Monday, 1 April 2013

Groovy Xml Series: Querying Xml with GPath

The most common way of querying XML in Groovy is using GPath. The entry from the official page:

"GPath is a path expression language integrated into Groovy which allows parts of nested structured data to be identified. In this sense, it has similar aims and scope as XPath does for XML. The two main places where you use GPath expressions is when dealing with nested POJOs or when dealing with XML"

So it's similar to XPath expressions and you can use it not only with XML but also with POJO classes. Ok, so lets begin.

Given the following xml:

 
                                                                                                               
                       
                       
                   
                   Don Xijote       
                   Manuel De Cervantes
                       
                   
                   Catcher in the Rye
                  JD Salinger
                      
                  
                  Alice in Wonderland
                  Lewis Carroll
                      
                   
                  Don Xijote       
                  Manuel De Cervantes
              
          
                     
   

Node's text content


First thing we are going to do is to get a value using POJO's notation. Lets get the first book's author's name (Code is available at Github.).

      def "Using POJO notation: Getting a node using POJOs notation a.b.c"(){
          setup: "Parsing the document"
              def response = new XmlSlurper().parse(xmlFile) 
          when: "Trying to get a given node using the a.b.c notation"
              def authorNode = response.value.books.book[0].author
          then: "We can check the author's value"
              authorNode.text() == 'Manuel De Cervantes'
      }

So first we parse the document with XmlSlurper (The xmlFile is a variable of type java.io.File) and the we have to consider the returning value as the root of the XML document, so in this case is "response".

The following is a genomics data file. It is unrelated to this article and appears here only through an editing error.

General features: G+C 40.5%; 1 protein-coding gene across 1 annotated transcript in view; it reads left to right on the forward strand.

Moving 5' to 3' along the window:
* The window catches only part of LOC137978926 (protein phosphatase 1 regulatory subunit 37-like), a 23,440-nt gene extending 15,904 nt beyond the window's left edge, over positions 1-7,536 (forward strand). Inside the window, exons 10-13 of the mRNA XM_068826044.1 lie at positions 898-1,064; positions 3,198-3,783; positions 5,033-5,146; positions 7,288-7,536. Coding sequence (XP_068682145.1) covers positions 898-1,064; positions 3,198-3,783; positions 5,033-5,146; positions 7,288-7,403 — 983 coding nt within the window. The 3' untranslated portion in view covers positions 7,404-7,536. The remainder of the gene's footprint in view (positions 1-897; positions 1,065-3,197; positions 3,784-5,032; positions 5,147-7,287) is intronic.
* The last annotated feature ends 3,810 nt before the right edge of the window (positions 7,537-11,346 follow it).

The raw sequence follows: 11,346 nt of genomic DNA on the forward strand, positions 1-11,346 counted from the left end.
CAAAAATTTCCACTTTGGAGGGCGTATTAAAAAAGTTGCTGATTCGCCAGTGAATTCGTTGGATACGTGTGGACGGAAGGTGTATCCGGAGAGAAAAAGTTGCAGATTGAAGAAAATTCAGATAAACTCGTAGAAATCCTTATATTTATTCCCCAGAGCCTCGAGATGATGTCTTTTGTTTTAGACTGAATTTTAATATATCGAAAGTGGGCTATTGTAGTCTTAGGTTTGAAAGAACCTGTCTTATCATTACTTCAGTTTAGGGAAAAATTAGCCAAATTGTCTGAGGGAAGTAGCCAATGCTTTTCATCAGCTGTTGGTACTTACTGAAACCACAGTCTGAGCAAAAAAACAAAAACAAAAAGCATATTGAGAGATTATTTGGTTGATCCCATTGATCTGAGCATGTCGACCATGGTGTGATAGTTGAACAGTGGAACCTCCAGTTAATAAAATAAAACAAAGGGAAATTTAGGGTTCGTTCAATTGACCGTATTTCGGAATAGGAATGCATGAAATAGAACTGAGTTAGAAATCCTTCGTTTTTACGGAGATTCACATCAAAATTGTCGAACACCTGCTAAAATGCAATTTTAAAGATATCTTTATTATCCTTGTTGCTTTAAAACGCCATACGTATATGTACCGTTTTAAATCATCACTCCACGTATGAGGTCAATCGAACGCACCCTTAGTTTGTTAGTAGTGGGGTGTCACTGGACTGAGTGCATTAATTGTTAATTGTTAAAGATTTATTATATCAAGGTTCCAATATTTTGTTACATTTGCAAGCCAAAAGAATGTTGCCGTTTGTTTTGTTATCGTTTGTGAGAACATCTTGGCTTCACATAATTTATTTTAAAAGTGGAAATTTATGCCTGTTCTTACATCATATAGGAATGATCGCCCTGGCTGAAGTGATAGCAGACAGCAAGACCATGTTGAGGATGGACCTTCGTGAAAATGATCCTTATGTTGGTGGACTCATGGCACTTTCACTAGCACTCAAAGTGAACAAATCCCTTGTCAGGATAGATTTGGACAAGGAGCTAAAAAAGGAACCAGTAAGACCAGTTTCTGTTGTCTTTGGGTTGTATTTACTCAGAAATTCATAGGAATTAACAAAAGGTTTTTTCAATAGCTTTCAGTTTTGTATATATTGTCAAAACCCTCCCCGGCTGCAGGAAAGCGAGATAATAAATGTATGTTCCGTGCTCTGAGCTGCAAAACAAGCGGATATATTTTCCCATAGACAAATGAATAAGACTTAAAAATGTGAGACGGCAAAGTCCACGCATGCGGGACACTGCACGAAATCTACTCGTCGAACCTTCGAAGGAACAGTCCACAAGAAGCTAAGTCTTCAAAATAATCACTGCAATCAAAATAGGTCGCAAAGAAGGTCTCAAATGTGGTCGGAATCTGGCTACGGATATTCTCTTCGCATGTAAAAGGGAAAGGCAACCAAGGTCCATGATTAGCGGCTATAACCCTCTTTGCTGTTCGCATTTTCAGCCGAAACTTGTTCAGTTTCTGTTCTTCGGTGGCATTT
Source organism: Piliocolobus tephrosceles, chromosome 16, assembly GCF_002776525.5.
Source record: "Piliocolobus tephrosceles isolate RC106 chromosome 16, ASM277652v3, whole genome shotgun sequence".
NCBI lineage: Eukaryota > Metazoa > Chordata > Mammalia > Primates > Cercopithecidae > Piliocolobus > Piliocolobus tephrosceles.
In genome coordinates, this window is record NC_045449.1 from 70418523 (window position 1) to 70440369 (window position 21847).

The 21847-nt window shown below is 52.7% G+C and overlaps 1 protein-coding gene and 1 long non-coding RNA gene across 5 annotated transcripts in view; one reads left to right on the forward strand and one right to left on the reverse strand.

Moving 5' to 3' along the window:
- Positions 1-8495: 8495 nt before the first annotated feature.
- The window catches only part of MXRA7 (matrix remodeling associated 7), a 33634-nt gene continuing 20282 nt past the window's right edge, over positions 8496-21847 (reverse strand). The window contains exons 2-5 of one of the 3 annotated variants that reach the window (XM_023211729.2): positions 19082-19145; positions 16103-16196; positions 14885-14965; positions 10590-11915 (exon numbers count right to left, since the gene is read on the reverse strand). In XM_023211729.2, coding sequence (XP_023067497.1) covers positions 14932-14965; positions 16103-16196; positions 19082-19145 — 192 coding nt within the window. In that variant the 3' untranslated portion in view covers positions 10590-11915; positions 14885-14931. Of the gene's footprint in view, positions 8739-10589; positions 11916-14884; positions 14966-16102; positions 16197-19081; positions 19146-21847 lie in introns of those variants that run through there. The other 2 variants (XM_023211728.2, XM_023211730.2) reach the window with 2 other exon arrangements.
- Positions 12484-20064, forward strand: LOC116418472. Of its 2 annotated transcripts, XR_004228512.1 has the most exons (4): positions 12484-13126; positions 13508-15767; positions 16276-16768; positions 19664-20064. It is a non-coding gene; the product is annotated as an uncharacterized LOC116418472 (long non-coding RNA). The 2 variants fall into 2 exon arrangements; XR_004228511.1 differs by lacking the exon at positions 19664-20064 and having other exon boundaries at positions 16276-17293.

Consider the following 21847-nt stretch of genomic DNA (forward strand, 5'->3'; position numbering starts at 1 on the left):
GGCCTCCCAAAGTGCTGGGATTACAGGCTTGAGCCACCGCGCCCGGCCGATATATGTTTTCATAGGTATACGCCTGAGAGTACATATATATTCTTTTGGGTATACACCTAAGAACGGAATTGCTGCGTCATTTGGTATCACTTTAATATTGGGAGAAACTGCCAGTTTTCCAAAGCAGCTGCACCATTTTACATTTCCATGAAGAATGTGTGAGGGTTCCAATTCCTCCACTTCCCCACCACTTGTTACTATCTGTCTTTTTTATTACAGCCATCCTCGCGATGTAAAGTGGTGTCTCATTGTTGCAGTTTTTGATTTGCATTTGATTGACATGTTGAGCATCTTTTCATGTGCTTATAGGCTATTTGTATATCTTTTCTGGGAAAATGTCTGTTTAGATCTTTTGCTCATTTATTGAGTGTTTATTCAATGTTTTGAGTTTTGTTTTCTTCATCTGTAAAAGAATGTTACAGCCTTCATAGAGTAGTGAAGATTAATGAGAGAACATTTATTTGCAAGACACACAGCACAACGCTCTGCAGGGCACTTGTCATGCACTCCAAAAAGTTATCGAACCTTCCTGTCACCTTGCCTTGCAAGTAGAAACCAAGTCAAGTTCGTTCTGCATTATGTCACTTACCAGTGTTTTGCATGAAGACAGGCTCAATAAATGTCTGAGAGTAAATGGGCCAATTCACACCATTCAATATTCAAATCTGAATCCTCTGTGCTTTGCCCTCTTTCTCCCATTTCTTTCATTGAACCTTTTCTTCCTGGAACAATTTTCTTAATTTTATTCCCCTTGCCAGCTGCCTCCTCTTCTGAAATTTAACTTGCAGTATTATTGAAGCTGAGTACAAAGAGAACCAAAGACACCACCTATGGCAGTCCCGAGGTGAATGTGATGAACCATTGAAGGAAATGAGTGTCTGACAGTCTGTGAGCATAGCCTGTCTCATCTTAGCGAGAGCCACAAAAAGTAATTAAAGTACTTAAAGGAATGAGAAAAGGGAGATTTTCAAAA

So that's why we start traversing the document from response and then value.books.book[0].author. Note that in XPath the node arrays starts in [1] instead of [0], but because GPath is Java-based it starts in [0] index.

GPathResult (XmlSlurper) and Node (XmlParser)


In the end we'll have the instance of the "author" node and because we wanted the text inside that node we are going to call the text() method.  The "author" node is an instance of GPathResult type and text() a method giving us the content of that node as a String.

When using GPath with an xml parsed with XmlSlurper we'll have as a result a GPathResult object. GPathResult has many other convenient methods to convert the text inside a node to any other type such as:

  • toInteger()
  • toFloat()
  • toBigInteger()
  • ...
All these methods try to convert an String to a certain type.

If we were using a XML parsed with XmlParser we could be dealing with instances of type Node. But still all the actions applied to GPathResult in these examples could be applied to a Node as well. Creators of both parsers took into account GPath compatibility.